I have the assembly code of some code that will be executed at a point in the program. I don't know the address of the code in memory.

Is it possible to make gdb break when the current instruction matches with an inputted instruction?

For example I want gdb to break whenever gdb reaches this instruction:

leaq        0x000008eb(%rip),%rax

As others said, it is likely impossible to do it efficiently because there is no hardware support.

But if you really want to do it, this Python command can serve as a starting point:

class ContinueI(gdb.Command):
Continue until instruction with given opcode.

    ci OPCODE


    ci callq
    ci mov
    def __init__(self):
    def invoke(self, arg, from_tty):
        if arg == '':
            gdb.write('Argument missing.\n')
            thread = gdb.inferiors()[0].threads()[0]
            while thread.is_valid():
                gdb.execute('si', to_string=True)
                frame = gdb.selected_frame()
                arch = frame.architecture()
                pc = gdb.selected_frame().pc()
                instruction = arch.disassemble(pc)[0]['asm']
                if instruction.startswith(arg + ' '):
                    gdb.write(instruction + '\n')

Just source it with:

source gdb.py

and use the command as:

breaki mov
breaki callq

and you will be left on the fist instruction executed with a given opcode.

TODO: this will ignore your other breakpoints.

For the particular common case of syscall, you can use catch syscall: https://reverseengineering.stackexchange.com/questions/6835/setting-a-breakpoint-at-system-call

  • "it is likely impossible to do it efficiently because there is no hardware support...." - there's no hardware support to break on a function name, but GDB manages to do it.
    – jww
    Aug 21 '15 at 0:00
  • @jww strictly speaking you are right, but I think it is clear what I mean: GDB could of course parse the entire text section and put software breakpoints on all those opcodes, and that is easy to do in Python. Or you can single step like I'm doing. But that is going to take much longer than going through the symbol table to find a few functions and put breakpoints there. Also, there will be thousands of opcodes vs one function name, so execution is going to be slow even if you put breakpoints previously. Aug 21 '15 at 6:48
  • @jww Also I think this is worth mentioning because it would be feasible to have hardware support for it since the processor already parses opcodes. But to hardware support function breakpoints, would require an ELF parsing processor :-) Aug 21 '15 at 6:51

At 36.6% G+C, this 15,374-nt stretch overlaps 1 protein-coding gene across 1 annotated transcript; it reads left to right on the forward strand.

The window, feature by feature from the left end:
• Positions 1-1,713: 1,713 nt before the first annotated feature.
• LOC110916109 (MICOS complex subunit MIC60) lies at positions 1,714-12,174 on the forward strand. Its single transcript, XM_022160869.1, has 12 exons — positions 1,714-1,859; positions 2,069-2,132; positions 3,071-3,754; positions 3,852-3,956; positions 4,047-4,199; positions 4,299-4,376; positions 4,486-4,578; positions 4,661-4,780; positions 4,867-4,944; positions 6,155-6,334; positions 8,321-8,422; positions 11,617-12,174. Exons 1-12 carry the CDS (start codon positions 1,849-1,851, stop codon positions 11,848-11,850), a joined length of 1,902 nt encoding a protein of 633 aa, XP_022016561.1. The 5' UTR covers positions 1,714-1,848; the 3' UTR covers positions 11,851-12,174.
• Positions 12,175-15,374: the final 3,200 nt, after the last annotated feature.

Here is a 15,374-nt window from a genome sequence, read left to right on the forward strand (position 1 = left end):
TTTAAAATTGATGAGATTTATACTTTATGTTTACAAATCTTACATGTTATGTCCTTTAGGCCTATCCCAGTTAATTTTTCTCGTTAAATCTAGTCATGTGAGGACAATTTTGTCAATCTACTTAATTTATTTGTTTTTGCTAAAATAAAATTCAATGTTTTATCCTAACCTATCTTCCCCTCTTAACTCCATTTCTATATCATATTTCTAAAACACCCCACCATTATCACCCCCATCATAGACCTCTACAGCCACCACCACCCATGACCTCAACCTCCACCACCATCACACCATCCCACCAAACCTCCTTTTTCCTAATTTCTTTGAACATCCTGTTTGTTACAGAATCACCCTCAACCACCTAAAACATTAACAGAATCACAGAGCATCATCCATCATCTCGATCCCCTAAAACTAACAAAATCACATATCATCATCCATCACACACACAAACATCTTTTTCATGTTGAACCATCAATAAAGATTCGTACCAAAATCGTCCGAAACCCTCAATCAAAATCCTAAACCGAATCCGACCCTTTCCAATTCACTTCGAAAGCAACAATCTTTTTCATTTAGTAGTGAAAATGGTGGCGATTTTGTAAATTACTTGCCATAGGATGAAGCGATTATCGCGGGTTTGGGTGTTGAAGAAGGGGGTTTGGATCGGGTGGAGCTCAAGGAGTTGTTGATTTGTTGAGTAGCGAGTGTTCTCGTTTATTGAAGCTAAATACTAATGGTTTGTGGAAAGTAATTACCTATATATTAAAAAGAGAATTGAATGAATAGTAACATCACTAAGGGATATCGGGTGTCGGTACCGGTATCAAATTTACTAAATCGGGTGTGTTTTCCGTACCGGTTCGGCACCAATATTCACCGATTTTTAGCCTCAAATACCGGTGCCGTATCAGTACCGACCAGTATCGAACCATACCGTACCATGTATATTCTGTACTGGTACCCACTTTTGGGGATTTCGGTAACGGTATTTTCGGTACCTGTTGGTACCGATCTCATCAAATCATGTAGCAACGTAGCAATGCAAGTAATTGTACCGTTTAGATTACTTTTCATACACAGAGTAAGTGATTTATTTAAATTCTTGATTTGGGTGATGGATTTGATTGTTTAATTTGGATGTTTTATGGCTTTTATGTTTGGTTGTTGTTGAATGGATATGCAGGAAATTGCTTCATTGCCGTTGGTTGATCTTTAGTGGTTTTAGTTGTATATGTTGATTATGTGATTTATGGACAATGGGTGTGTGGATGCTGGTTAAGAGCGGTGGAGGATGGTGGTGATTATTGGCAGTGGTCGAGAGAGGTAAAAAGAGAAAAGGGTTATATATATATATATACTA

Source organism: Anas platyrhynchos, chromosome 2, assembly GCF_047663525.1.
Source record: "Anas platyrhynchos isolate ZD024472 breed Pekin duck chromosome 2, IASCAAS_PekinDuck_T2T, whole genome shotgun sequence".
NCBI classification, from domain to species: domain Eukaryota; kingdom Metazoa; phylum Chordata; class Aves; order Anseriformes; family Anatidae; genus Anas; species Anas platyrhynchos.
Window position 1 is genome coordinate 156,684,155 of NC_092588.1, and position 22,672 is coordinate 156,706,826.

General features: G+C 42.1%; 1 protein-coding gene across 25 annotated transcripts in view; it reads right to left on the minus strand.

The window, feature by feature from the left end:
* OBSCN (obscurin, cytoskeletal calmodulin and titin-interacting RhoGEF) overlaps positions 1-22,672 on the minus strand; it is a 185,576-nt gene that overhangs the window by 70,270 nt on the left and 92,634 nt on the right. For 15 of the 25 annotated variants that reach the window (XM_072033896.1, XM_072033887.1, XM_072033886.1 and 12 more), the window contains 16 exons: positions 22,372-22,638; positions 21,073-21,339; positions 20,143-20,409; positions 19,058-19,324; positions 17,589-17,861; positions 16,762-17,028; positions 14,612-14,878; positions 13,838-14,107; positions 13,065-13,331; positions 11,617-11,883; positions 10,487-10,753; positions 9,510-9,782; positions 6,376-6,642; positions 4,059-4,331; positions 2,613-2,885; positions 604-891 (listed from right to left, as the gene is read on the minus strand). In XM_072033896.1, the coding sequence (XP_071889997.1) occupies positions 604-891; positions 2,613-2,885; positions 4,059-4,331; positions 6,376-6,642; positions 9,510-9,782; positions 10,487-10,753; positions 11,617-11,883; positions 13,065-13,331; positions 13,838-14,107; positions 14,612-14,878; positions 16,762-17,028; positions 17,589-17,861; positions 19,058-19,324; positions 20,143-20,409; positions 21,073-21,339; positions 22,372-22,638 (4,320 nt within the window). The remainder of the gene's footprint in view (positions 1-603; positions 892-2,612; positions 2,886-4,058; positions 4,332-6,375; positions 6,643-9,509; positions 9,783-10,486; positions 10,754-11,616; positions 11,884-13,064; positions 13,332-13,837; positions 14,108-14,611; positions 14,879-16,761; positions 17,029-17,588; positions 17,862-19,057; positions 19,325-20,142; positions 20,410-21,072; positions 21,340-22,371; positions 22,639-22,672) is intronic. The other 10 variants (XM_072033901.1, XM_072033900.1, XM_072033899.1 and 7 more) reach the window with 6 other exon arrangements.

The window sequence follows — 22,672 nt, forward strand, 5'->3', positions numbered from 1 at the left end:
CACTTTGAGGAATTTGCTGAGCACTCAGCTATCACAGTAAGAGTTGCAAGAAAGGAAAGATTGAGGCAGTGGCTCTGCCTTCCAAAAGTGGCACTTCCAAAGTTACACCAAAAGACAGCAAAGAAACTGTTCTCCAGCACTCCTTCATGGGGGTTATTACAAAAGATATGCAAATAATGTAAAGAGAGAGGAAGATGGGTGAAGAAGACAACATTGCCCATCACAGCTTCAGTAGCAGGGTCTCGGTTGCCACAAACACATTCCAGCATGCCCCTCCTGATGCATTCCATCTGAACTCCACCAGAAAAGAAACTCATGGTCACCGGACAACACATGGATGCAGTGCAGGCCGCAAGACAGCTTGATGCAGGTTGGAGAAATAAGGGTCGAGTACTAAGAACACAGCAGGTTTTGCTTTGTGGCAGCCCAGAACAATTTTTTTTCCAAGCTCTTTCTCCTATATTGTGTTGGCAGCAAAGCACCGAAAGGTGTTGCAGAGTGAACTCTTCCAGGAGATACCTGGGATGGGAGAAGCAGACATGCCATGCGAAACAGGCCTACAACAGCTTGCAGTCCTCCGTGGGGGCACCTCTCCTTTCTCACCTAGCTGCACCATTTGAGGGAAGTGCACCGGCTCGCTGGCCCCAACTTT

• 1
    @CiroSantilli烏坎事件2016六四事件法轮功 Your script gives me: TypeError: super() takes at least 1 argument (0 given) in gdb. Oct 22 '16 at 16:43
  • @JohnnyFromBF possibly Python 3 vs Python 2 problem? Oct 22 '16 at 17:07

I don't know the address of the code in memory.

What prevents you from finding that address? Run objdump -d, find the instruction of interest, note its address. Problem solved? (This is trivially extended to shared libraries as well.)

  • 1
    It is a QuickLook plugin, so I don't know how it's loaded and called.
    – Tyilo
    Dec 25 '12 at 16:12
  • 1
    What prevents GDB from doing this for us? Computers should make our lives easier, not harder :)
    – jww
    Aug 20 '15 at 23:57

No, this is not possible and it would also be very inefficient to implement.

Debugger's typically support two kinds of breakpoints:

  • Hardware Breakpoints: The debugger asks the CPU to raise a special exception interrupt when some event occurs, like some location in memory is changed.
  • Software Breakpoints: The debugger replaces the opcode at the breakpoint's address with a special "trap" instruction (int 3 / 0xcc on the x86 architecture).

Matching the current instruction's opcode would either require CPU support to insert a hardware breakpoint or the debugger needs to know the address to use a software breakpoint.

In theory, the debugger could just search the entire memory for the instruction's byte sequence, but since the byte sequence could also occur in the middle of an instruction or in data, it may get false positives.

Since assembly instructions are variable-length, control could jump to any arbitrary address or code could modify itself, it's also not trivial to disassemble an entire region of memory to find some particular instruction.

So basically, the only way of reliably finding the instruction in arbitrary assembly code would be by single-stepping on the instruction level. And this would be extremely expensive, even a trivial library call such as printf() could take minutes on today's hardware if you single-step every instruction.

  • "... and it would also be very inefficient to implement." - I'm not sure about this. A naive implementation may be inefficient, like string comparing each mnemonic when executed. But asking GDB to do what Employed Russian suggested seems reasonable. In my case, I want to break on calls to CPUID. There's only four or five calls to it, so it seems like GDB doing what Employed Russian suggested would be perfect for me so I don't have to waste the time.
    – jww
    Aug 20 '15 at 23:57
  • for example on most ARM architectures (ignoring Thumb) instruction lengths are always 4 bytes long Jun 3 '20 at 11:03

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